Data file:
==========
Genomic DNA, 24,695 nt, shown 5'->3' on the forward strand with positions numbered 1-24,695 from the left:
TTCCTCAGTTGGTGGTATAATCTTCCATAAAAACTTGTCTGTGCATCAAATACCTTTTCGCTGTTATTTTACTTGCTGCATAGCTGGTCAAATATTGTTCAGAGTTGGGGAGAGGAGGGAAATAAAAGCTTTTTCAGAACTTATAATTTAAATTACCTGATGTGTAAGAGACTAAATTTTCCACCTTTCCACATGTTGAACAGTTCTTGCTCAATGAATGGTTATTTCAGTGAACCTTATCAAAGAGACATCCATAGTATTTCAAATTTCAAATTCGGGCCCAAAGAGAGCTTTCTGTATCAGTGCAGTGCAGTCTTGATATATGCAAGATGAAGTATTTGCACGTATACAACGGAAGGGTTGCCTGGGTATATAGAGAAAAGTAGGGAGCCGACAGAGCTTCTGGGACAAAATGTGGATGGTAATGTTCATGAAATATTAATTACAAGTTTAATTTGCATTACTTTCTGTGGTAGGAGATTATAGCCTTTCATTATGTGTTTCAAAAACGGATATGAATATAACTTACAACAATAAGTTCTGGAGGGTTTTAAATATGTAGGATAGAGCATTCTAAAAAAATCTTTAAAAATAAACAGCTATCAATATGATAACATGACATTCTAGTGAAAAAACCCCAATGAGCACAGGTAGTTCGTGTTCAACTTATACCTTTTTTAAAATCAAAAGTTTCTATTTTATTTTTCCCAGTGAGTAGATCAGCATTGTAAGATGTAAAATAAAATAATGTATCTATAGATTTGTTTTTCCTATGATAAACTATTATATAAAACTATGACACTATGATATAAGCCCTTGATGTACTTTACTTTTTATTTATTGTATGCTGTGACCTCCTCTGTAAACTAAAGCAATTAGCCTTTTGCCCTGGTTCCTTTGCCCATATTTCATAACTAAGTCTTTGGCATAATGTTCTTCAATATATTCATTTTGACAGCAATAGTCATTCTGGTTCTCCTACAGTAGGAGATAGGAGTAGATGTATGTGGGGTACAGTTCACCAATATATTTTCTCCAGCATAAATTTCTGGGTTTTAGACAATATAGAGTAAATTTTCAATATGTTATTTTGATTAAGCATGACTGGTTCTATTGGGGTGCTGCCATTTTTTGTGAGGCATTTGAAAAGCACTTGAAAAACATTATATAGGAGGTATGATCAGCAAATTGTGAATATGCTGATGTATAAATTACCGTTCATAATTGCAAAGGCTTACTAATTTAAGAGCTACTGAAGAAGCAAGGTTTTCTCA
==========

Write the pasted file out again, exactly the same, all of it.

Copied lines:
Genomic DNA, 24,695 nt, shown 5'->3' on the forward strand with positions numbered 1-24,695 from the left:
TTCCTCAGTTGGTGGTATAATCTTCCATAAAAACTTGTCTGTGCATCAAATACCTTTTCGCTGTTATTTTACTTGCTGCATAGCTGGTCAAATATTGTTCAGAGTTGGGGAGAGGAGGGAAATAAAAGCTTTTTCAGAACTTATAATTTAAATTACCTGATGTGTAAGAGACTAAATTTTCCACCTTTCCACATGTTGAACAGTTCTTGCTCAATGAATGGTTATTTCAGTGAACCTTATCAAAGAGACATCCATAGTATTTCAAATTTCAAATTCGGGCCCAAAGAGAGCTTTCTGTATCAGTGCAGTGCAGTCTTGATATATGCAAGATGAAGTATTTGCACGTATACAACGGAAGGGTTGCCTGGGTATATAGAGAAAAGTAGGGAGCCGACAGAGCTTCTGGGACAAAATGTGGATGGTAATGTTCATGAAATATTAATTACAAGTTTAATTTGCATTACTTTCTGTGGTAGGAGATTATAGCCTTTCATTATGTGTTTCAAAAACGGATATGAATATAACTTACAACAATAAGTTCTGGAGGGTTTTAAATATGTAGGATAGAGCATTCTAAAAAAATCTTTAAAAATAAACAGCTATCAATATGATAACATGACATTCTAGTGAAAAAACCCCAATGAGCACAGGTAGTTCGTGTTCAACTTATACCTTTTTTAAAATCAAAAGTTTCTATTTTATTTTTCCCAGTGAGTAGATCAGCATTGTAAGATGTAAAATAAAATAATGTATCTATAGATTTGTTTTTCCTATGATAAACTATTATATAAAACTATGACACTATGATATAAGCCCTTGATGTACTTTACTTTTTATTTATTGTATGCTGTGACCTCCTCTGTAAACTAAAGCAATTAGCCTTTTGCCCTGGTTCCTTTGCCCATATTTCATAACTAAGTCTTTGGCATAATGTTCTTCAATATATTCATTTTGACAGCAATAGTCATTCTGGTTCTCCTACAGTAGGAGATAGGAGTAGATGTATGTGGGGTACAGTTCACCAATATATTTTCTCCAGCATAAATTTCTGGGTTTTAGACAATATAGAGTAAATTTTCAATATGTTATTTTGATTAAGCATGACTGGTTCTATTGGGGTGCTGCCATTTTTTGTGAGGCATTTGAAAAGCACTTGAAAAACATTATATAGGAGGTATGATCAGCAAATTGTGAATATGCTGATGTATAAATTACCGTTCATAATTGCAAAGGCTTACTAATTTAAGAGCTACTGAAGAAGCAAGGTTTTCTCA